Enough writing, here’s the list:

SIDE A

  • Charles Brown—Black Night
  • Nina Simone—Please Don’t Let Me Be Misunderstood
  • Jimi Hendrix—1983 (A Merman I Should Turn to Be)
  • Sun Ra—Calling Planet Earth
  • Madvillian—Shadows of Tomorrow
  • A Tribe Called Quest—Excursions
  • Wes Montgomery (with the Wynton Kelly Trio)—Impressions
  • Bad Brains—Sailin’ On
  • Alton Ellis—Reason in the Sky
  • King Sunny Adé—Sunny Ti De Ariya
  • Rhythm and Sound Featuring Cornell Campbell—King of My Empire

SIDE B

  • Hiatus Kiayote—Breathing Underwater
  • Los Destellos—Onsta La Yerbita
  • The Black Keys—Weight of Love
  • Gary Clark Jr.—When My Train Pulls In
  • Paul Weller—Whirlpool’s End
  • Three Dog Night—Easy to Be Hard
  • Leon Thomas—Echoes
  • Terry Callier—Love Theme from Spartucus (4 Hero No Skins Mix)
  • Arthur Verocai—Sylvia
  • Nostalgia 77—Quiet Dawn (Examples of Twelve Remix)
  • Miles Davis—Flamenco Sketches

Marvel’s Black Panther Gets a High-Octane Update from Author Ta-Nehisi Coates

MacArthur Genius Grant Awardee and National Book Award Winning Author (Between the World and Me), Essayist, and Social Critic Ta-Nehisi Coates reinvigorates the Wakandan warrior Black Panther for a new generation of readers.

Ta-Nehisi Coates and Brian Stelfreeze's update of Black Panther for the modern era.
Ta-Nehisi Coates and Brian Stelfreeze’s update of Black Panther for the modern era.

Infused with a social and political urgency uncommonly present in comics, the most advanced society on Earth (Wakanda) is in the midst of revolution and unrest and the warrior/prince T’Challa must deftly balance the duties of superhero and monarch. Brian Stelfreeze’s artwork is cinematic in its scope and movement.

Black Panther will have a major role in the Marvel Cinematic Universe (MCU) as Director Ryan Coogler (Creed, Fruitvale Station) helms the upcoming film starring Chadwick Boseman (42, Captain America Civil War).

If this comic series is any indication, Black Panther will be the prototypical hero for the new millennium.

Black Panther Marvel Online Update #1
Watch the video recap of Black Panther issue #1 paired with the music of Run the Jewels.

The response to this series (now in its third issue) has been overwhelming and Coates is providing a video update of each issue paired with exciting new music from artists such as Run the Jewels, Mobb Deep, and Prodigy.

 

Observing Bill Cunningham’s New York City

Bill Cunningham chronicled New York Fashion and urban street style for more than 40 years.
Bill Cunningham chronicled New York Fashion and urban street style for more than 40 years.

Legendary New York fashion photographer Bill Cunningham died last week, he was 87.

His more than forty years of photographing New York fashion and street style is a singularly astounding body of work and a fascinating catalog of cultural anthropology.

BCunninghamStreet BCunninghamStreet_3

My first encounter with Bill Cunningham’s work was attending the premiere of the documentary “Bill Cunningham’s New York”  at the AFI Silverdocs Festival in 2010.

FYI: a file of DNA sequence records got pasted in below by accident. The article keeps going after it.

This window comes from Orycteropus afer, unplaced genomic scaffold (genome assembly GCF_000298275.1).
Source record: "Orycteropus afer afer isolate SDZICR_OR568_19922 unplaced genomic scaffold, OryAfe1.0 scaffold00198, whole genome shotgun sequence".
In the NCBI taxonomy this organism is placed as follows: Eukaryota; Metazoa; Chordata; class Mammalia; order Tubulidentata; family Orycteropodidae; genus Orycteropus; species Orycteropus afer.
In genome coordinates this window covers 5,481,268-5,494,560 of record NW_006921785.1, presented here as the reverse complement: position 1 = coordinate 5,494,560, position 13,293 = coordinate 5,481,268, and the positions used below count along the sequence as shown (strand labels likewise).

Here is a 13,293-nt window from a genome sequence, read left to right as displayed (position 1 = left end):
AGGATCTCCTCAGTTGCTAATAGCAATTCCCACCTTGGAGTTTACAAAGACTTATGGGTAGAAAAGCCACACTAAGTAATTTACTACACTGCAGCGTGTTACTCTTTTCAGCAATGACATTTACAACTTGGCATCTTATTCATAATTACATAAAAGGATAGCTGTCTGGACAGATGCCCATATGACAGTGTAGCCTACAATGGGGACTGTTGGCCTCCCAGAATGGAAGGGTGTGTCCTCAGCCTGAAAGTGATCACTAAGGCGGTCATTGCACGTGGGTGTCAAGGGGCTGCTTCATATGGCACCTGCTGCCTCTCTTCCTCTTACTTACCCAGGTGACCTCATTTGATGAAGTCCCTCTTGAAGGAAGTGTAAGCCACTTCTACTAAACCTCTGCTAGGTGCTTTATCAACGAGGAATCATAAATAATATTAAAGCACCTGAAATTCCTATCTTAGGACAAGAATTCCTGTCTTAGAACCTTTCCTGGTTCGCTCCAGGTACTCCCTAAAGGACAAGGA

Bill Cunningham's New York (2010) is a moving and fascinating documentary of the aforementioned street fashion photographer.
Bill Cunningham’s New York (2010) is a moving and fascinating documentary of the aforementioned street fashion photographer.

Although I remember frequently seeing his photographs in the
New York Times, I never knew anything about the dedicated artist behind the camera.

BCunningham_OntheStreet_Video

Leaving the theatre I was awestruck by the passion, focus and dedication Mr. Cunningham had for his craft. In this age of social media there are many, many street fashion photographers; but Bill Cunningham was a true original.

 

Life Lessons from Nobel Physicist Dr. Yoichiro Nambu

I love reading newspaper obituaries.

Not only does it remind one of how brief life is, it can be a powerful motivational tool for learning life lessons. Here’s one from Nobel Prize winning Physicist, Dr. Yoichiro Nambu:

“‘When he won the Nobel Prize, Dr. Nambu was asked what advice he would offer students interested in science.

Yoichiro Nambu

‘Think independently and think all the time,’ he said.
‘I like to tackle a problem first by myself, and then look up somebody’s answer, if there is one.’”

For a man of science, Dr. Nambu sure sounds a lot like an artist.

Complex’s Mindbending FKA Twigs Online Cover Story

Avant Garde photography and clever online animation turns feature article into a user experience art piece.
Avant Garde photography and clever online animation turns feature article into a user experience art piece.

Kudos to the staff of Complex Magazine for its approach to the feature article on Pop and R&B Art Futurist FKA Twigs.

Part artist profile, part interactive art exhibit, and part user experience multimedia experiment; it boldly shows a glimpse into the possible future of entertainment content delivery.